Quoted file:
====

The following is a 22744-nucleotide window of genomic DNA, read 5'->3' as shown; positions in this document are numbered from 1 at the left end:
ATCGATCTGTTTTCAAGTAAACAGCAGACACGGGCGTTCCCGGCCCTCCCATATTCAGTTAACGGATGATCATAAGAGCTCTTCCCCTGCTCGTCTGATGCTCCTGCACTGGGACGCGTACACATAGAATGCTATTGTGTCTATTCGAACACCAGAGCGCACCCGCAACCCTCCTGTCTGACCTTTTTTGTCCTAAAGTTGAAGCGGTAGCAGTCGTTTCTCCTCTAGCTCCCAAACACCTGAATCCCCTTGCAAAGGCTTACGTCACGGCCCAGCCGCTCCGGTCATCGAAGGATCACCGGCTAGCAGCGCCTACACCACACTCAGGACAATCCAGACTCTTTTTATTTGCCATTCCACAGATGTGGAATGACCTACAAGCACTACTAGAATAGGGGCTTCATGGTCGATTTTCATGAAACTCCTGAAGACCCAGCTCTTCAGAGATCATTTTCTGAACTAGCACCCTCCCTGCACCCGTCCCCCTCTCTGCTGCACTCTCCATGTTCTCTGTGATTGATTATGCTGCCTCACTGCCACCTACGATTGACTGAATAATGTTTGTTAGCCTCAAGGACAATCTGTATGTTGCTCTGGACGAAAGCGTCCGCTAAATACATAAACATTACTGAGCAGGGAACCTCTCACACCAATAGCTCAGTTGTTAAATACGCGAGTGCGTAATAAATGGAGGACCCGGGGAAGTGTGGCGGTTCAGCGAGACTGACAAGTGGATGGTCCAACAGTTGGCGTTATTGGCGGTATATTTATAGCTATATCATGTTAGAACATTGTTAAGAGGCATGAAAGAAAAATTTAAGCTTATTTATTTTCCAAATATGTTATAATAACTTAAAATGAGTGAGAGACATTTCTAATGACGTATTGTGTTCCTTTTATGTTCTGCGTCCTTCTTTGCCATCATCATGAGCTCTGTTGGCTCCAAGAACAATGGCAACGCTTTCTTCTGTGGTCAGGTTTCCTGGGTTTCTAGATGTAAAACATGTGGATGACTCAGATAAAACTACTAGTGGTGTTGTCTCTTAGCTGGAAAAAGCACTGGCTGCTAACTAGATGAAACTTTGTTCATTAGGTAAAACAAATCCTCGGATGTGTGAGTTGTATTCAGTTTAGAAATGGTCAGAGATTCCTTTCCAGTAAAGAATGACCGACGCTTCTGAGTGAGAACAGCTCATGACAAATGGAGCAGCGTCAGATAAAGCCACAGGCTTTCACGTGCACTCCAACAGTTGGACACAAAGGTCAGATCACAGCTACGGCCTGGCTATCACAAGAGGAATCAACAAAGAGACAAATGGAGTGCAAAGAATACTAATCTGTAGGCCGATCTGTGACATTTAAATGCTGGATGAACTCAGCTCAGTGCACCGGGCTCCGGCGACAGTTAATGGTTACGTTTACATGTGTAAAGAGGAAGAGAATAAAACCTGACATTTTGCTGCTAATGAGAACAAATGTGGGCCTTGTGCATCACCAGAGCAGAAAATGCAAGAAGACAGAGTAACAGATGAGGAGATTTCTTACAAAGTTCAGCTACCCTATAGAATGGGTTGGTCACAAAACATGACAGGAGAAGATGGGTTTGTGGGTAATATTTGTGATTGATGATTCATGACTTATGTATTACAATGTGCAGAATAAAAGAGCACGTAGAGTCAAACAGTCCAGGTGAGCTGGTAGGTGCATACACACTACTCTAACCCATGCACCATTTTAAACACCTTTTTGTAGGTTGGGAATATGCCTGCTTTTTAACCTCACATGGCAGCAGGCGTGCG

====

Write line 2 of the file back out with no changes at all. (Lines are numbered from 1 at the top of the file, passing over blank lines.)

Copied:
ATCGATCTGTTTTCAAGTAAACAGCAGACACGGGCGTTCCCGGCCCTCCCATATTCAGTTAACGGATGATCATAAGAGCTCTTCCCCTGCTCGTCTGATGCTCCTGCACTGGGACGCGTACACATAGAATGCTATTGTGTCTATTCGAACACCAGAGCGCACCCGCAACCCTCCTGTCTGACCTTTTTTGTCCTAAAGTTGAAGCGGTAGCAGTCGTTTCTCCTCTAGCTCCCAAACACCTGAATCCCCTTGCAAAGGCTTACGTCACGGCCCAGCCGCTCCGGTCATCGAAGGATCACCGGCTAGCAGCGCCTACACCACACTCAGGACAATCCAGACTCTTTTTATTTGCCATTCCACAGATGTGGAATGACCTACAAGCACTACTAGAATAGGGGCTTCATGGTCGATTTTCATGAAACTCCTGAAGACCCAGCTCTTCAGAGATCATTTTCTGAACTAGCACCCTCCCTGCACCCGTCCCCCTCTCTGCTGCACTCTCCATGTTCTCTGTGATTGATTATGCTGCCTCACTGCCACCTACGATTGACTGAATAATGTTTGTTAGCCTCAAGGACAATCTGTATGTTGCTCTGGACGAAAGCGTCCGCTAAATACATAAACATTACTGAGCAGGGAACCTCTCACACCAATAGCTCAGTTGTTAAATACGCGAGTGCGTAATAAATGGAGGACCCGGGGAAGTGTGGCGGTTCAGCGAGACTGACAAGTGGATGGTCCAACAGTTGGCGTTATTGGCGGTATATTTATAGCTATATCATGTTAGAACATTGTTAAGAGGCATGAAAGAAAAATTTAAGCTTATTTATTTTCCAAATATGTTATAATAACTTAAAATGAGTGAGAGACATTTCTAATGACGTATTGTGTTCCTTTTATGTTCTGCGTCCTTCTTTGCCATCATCATGAGCTCTGTTGGCTCCAAGAACAATGGCAACGCTTTCTTCTGTGGTCAGGTTTCCTGGGTTTCTAGATGTAAAACATGTGGATGACTCAGATAAAACTACTAGTGGTGTTGTCTCTTAGCTGGAAAAAGCACTGGCTGCTAACTAGATGAAACTTTGTTCATTAGGTAAAACAAATCCTCGGATGTGTGAGTTGTATTCAGTTTAGAAATGGTCAGAGATTCCTTTCCAGTAAAGAATGACCGACGCTTCTGAGTGAGAACAGCTCATGACAAATGGAGCAGCGTCAGATAAAGCCACAGGCTTTCACGTGCACTCCAACAGTTGGACACAAAGGTCAGATCACAGCTACGGCCTGGCTATCACAAGAGGAATCAACAAAGAGACAAATGGAGTGCAAAGAATACTAATCTGTAGGCCGATCTGTGACATTTAAATGCTGGATGAACTCAGCTCAGTGCACCGGGCTCCGGCGACAGTTAATGGTTACGTTTACATGTGTAAAGAGGAAGAGAATAAAACCTGACATTTTGCTGCTAATGAGAACAAATGTGGGCCTTGTGCATCACCAGAGCAGAAAATGCAAGAAGACAGAGTAACAGATGAGGAGATTTCTTACAAAGTTCAGCTACCCTATAGAATGGGTTGGTCACAAAACATGACAGGAGAAGATGGGTTTGTGGGTAATATTTGTGATTGATGATTCATGACTTATGTATTACAATGTGCAGAATAAAAGAGCACGTAGAGTCAAACAGTCCAGGTGAGCTGGTAGGTGCATACACACTACTCTAACCCATGCACCATTTTAAACACCTTTTTGTAGGTTGGGAATATGCCTGCTTTTTAACCTCACATGGCAGCAGGCGTGCG